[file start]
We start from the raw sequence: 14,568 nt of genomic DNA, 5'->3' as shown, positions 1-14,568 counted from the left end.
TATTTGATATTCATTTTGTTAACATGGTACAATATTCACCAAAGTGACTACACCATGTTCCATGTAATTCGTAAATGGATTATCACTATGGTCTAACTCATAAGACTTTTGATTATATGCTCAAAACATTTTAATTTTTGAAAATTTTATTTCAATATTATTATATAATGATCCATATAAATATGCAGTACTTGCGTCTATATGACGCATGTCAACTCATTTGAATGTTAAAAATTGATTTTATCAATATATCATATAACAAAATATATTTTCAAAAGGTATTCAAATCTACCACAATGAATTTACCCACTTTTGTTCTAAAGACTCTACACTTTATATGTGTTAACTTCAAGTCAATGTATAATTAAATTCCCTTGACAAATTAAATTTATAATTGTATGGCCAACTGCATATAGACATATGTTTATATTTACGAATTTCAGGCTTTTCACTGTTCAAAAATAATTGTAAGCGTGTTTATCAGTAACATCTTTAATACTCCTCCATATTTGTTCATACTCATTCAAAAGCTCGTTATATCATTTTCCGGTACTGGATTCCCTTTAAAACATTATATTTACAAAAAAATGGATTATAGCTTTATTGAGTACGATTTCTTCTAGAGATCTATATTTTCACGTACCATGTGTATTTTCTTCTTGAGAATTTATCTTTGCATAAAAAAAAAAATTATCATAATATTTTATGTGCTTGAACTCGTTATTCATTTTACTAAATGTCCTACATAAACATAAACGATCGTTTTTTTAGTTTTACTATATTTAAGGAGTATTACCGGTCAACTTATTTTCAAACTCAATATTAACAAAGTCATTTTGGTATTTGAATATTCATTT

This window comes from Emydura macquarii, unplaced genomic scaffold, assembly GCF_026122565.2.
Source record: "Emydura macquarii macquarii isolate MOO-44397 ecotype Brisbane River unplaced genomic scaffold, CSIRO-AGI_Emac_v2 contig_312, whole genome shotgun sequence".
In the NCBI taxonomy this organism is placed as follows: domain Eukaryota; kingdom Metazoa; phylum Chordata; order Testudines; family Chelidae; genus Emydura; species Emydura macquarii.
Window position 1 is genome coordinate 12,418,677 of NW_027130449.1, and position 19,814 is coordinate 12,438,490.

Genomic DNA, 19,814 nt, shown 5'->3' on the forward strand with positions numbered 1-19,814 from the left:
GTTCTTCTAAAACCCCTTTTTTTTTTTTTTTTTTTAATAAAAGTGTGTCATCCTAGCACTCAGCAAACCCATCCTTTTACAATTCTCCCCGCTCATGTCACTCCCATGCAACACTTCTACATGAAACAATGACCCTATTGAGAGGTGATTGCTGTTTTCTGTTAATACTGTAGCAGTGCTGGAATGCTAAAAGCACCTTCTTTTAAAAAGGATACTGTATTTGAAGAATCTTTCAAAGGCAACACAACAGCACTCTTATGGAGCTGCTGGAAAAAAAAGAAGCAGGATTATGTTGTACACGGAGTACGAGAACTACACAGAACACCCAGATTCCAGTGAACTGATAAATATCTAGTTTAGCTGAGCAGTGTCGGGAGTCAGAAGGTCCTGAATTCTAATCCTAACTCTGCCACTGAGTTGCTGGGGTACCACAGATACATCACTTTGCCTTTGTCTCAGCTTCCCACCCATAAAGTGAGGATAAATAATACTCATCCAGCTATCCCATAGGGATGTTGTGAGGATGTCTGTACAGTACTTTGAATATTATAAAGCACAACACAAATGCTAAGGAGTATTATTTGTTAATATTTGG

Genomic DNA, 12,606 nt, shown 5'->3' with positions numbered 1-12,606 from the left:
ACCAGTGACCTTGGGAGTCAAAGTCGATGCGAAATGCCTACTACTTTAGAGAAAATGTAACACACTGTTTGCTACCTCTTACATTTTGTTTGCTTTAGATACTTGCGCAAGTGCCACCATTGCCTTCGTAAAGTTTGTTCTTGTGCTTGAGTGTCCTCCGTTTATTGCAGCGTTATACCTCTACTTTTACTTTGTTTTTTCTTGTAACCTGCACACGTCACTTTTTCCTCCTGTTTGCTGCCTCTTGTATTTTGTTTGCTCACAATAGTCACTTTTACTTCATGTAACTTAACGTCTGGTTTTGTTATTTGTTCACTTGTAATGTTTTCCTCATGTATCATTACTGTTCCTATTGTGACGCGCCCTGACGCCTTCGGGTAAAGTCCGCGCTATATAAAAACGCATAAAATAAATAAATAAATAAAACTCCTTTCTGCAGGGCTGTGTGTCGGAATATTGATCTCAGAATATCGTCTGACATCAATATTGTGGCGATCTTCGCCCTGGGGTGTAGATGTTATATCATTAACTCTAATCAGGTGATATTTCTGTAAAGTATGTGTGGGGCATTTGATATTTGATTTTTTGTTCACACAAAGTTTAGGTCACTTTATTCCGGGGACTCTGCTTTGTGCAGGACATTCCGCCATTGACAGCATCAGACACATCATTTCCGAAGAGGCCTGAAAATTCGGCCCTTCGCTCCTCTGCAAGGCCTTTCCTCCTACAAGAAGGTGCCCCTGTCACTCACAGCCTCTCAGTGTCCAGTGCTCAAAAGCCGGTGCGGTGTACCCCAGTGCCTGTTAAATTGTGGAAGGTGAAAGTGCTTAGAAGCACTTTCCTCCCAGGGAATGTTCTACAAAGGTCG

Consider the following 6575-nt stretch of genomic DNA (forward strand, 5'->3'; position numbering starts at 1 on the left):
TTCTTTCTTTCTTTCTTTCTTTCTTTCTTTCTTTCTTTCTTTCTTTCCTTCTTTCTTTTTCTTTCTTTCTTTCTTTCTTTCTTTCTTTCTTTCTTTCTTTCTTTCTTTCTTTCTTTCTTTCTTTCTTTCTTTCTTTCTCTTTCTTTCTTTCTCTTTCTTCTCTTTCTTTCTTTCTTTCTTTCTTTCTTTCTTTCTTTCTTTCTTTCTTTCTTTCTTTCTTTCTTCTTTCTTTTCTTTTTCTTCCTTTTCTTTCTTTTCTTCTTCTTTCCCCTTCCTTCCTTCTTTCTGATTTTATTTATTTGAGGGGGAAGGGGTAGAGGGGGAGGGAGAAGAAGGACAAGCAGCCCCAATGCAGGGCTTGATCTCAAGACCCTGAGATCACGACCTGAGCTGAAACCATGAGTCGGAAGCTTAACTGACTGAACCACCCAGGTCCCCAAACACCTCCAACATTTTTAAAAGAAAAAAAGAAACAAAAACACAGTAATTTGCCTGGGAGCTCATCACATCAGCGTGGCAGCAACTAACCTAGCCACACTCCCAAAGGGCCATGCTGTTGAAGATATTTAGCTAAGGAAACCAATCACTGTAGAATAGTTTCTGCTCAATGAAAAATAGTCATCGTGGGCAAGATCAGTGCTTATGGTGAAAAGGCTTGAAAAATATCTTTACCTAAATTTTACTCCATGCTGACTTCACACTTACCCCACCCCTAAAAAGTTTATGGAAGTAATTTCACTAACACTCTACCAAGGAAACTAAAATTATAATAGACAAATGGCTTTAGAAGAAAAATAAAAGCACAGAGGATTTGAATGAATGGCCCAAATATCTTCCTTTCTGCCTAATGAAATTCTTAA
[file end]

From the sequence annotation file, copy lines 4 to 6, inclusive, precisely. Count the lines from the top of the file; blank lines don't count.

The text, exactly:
Source record: "Emydura macquarii macquarii isolate MOO-44397 ecotype Brisbane River unplaced genomic scaffold, CSIRO-AGI_Emac_v2 contig_312, whole genome shotgun sequence".
In the NCBI taxonomy this organism is placed as follows: domain Eukaryota; kingdom Metazoa; phylum Chordata; order Testudines; family Chelidae; genus Emydura; species Emydura macquarii.
Window position 1 is genome coordinate 12,418,677 of NW_027130449.1, and position 19,814 is coordinate 12,438,490.